Like Jesus Christ before him, this was a revolutionary challenge to the Arabian rulers of the time, in this case Mecca. And, like Moses, Muhammad the Prophet brings sayings from the mountain that sum up Islamic teachings.

In one case, he repents against Mecca’s worship of three goddesses, saying the angel was the Devil in disguise and the verses were satanic rather than divine. Muhammad orders them expunged from Quran.

Persecution ended

This recantation pleased the Meccan elite, ending the persecution of the Muslims and confirming Muhammad’s acceptance. Later, the episode is treated as the Temptation of Muhammad.

“After that the monotheism of Islam, having been tested in the cauldron, remained unwavering and strong, in spite of persecution, exile and war,” Rushdie explains, “and before long the Prophet had victory over his enemies and the new faith spread like a conquering fire across the world.”

Salman Rushdie’s status is secure as one of the world’s greatest writers.

Today, Rushdie’s status as one of the world’s greatest writers is secure, though his novels and writings have not matched the acclaim of Midnight’s Children, a fantastical story about the switching of two newborns on the night of the ill-fated partition of India into Muslim and non-Muslim entities.

His latest, Quichotte (2019), is a typically dense tale, inspired by Don Quixote, by the 17th century Spanish writer Cervantes, and set in modern America. The titular character is a pharmaceutical salesman in a novel being written by another Indian migrant, who also produces spy thrillers, called Five Eyes, after the intelligence network.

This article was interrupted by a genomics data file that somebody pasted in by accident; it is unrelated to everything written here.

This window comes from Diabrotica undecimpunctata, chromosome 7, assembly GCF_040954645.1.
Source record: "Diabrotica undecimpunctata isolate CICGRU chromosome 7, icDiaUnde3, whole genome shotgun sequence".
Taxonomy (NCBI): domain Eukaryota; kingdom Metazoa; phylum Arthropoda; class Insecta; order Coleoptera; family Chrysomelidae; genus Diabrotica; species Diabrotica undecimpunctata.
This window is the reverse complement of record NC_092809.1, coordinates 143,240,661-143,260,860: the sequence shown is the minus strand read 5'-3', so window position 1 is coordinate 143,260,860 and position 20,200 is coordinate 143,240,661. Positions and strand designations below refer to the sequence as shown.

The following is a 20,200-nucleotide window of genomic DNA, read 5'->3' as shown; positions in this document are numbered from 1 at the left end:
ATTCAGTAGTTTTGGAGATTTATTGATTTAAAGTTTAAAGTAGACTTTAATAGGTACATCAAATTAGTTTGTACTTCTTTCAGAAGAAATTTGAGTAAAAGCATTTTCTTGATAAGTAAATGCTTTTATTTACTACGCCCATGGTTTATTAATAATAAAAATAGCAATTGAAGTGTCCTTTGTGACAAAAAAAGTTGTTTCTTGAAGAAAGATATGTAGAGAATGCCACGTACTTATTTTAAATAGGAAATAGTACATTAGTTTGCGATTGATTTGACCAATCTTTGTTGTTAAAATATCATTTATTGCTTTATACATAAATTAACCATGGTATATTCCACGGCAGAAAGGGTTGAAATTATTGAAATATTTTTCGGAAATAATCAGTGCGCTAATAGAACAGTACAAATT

At one point he wonders why the five nations involved mistrust each other. New Zealand is not trusted because the Kiwis “had never come up with a single useful surveillance programme”.

The attack on Rushdie, by a radicalised young Lebanese-American who wasn’t born when the fatwa was announced, will revive many of the negative aspects of Islam as viewed in tolerant Western societies. It will certainly weaken efforts by local Muslims to make criticism of their faith a hate crime.

Joseph Anton: A memoir and Quichotte, by Salman Rushdie (Jonathan Cape).


Nevil Gibson is a former editor at large for NBR. He has contributed film and book reviews to various publications. 

This is supplied content and not paid for by NBR.

Contact the Writer: nevil.gibson2013@gmail.com
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Salman and me – encounters with a blasphemer